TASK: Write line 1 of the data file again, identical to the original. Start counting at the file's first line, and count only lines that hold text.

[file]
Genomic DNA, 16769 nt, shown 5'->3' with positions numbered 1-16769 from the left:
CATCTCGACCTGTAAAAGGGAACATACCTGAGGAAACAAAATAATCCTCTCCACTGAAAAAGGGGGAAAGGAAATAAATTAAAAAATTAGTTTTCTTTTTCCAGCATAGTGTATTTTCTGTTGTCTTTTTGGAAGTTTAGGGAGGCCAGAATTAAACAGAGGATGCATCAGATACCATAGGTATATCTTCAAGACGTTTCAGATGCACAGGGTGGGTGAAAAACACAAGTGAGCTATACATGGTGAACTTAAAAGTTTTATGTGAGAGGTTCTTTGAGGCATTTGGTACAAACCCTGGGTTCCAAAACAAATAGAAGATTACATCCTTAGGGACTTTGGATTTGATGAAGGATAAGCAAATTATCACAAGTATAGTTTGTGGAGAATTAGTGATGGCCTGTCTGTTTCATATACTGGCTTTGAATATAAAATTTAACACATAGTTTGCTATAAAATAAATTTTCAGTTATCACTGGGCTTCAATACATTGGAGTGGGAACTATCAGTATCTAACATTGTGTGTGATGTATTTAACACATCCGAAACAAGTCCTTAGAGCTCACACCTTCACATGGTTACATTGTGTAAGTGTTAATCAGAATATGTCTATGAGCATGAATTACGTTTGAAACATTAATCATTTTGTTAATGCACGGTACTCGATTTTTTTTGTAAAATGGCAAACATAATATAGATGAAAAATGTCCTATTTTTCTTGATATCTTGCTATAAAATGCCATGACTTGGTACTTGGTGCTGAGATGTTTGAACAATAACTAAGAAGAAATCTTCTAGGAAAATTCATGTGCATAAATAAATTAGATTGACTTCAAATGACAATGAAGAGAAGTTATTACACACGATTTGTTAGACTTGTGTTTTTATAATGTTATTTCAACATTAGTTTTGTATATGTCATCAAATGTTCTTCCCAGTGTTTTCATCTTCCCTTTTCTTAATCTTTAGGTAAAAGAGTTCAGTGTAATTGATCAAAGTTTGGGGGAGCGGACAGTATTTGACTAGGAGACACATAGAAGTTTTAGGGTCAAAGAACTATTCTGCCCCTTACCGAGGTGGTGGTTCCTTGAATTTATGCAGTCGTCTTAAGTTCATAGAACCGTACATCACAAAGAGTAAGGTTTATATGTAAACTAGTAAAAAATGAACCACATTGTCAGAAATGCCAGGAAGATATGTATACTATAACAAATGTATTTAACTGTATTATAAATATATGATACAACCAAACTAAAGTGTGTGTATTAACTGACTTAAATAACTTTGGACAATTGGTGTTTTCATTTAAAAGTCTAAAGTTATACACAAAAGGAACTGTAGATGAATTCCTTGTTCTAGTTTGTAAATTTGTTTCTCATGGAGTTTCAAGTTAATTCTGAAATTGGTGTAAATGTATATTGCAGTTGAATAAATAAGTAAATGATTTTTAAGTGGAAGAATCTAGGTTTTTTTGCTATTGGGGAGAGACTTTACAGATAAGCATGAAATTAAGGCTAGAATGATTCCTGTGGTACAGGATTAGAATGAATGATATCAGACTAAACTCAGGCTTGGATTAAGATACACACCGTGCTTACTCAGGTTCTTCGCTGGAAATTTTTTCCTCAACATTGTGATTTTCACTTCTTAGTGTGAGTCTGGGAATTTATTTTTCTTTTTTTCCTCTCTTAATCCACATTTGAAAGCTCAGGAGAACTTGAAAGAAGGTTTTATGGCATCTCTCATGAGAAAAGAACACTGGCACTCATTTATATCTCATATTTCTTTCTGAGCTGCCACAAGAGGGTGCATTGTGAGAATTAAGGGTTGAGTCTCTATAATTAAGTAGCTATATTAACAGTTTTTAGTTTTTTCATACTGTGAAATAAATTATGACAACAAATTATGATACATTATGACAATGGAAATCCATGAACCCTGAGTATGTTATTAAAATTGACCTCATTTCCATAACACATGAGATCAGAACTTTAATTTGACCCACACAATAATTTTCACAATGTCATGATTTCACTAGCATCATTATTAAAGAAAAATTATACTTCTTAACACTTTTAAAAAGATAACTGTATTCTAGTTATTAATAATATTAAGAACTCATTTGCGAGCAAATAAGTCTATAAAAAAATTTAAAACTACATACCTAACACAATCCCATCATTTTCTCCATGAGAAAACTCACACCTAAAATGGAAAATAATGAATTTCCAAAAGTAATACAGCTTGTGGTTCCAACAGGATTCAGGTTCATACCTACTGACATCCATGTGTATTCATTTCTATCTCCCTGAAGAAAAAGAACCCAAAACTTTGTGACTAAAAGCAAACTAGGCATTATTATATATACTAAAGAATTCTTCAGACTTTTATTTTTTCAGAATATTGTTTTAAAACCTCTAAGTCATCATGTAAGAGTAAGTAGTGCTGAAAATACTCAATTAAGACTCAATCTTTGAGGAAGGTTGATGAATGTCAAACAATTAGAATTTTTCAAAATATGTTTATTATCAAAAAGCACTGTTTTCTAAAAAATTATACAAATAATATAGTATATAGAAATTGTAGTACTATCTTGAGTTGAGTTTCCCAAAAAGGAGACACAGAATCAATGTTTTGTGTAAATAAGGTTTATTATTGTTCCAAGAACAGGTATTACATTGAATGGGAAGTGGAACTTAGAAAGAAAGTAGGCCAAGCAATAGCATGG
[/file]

Genomic DNA, 16769 nt, shown 5'->3' with positions numbered 1-16769 from the left: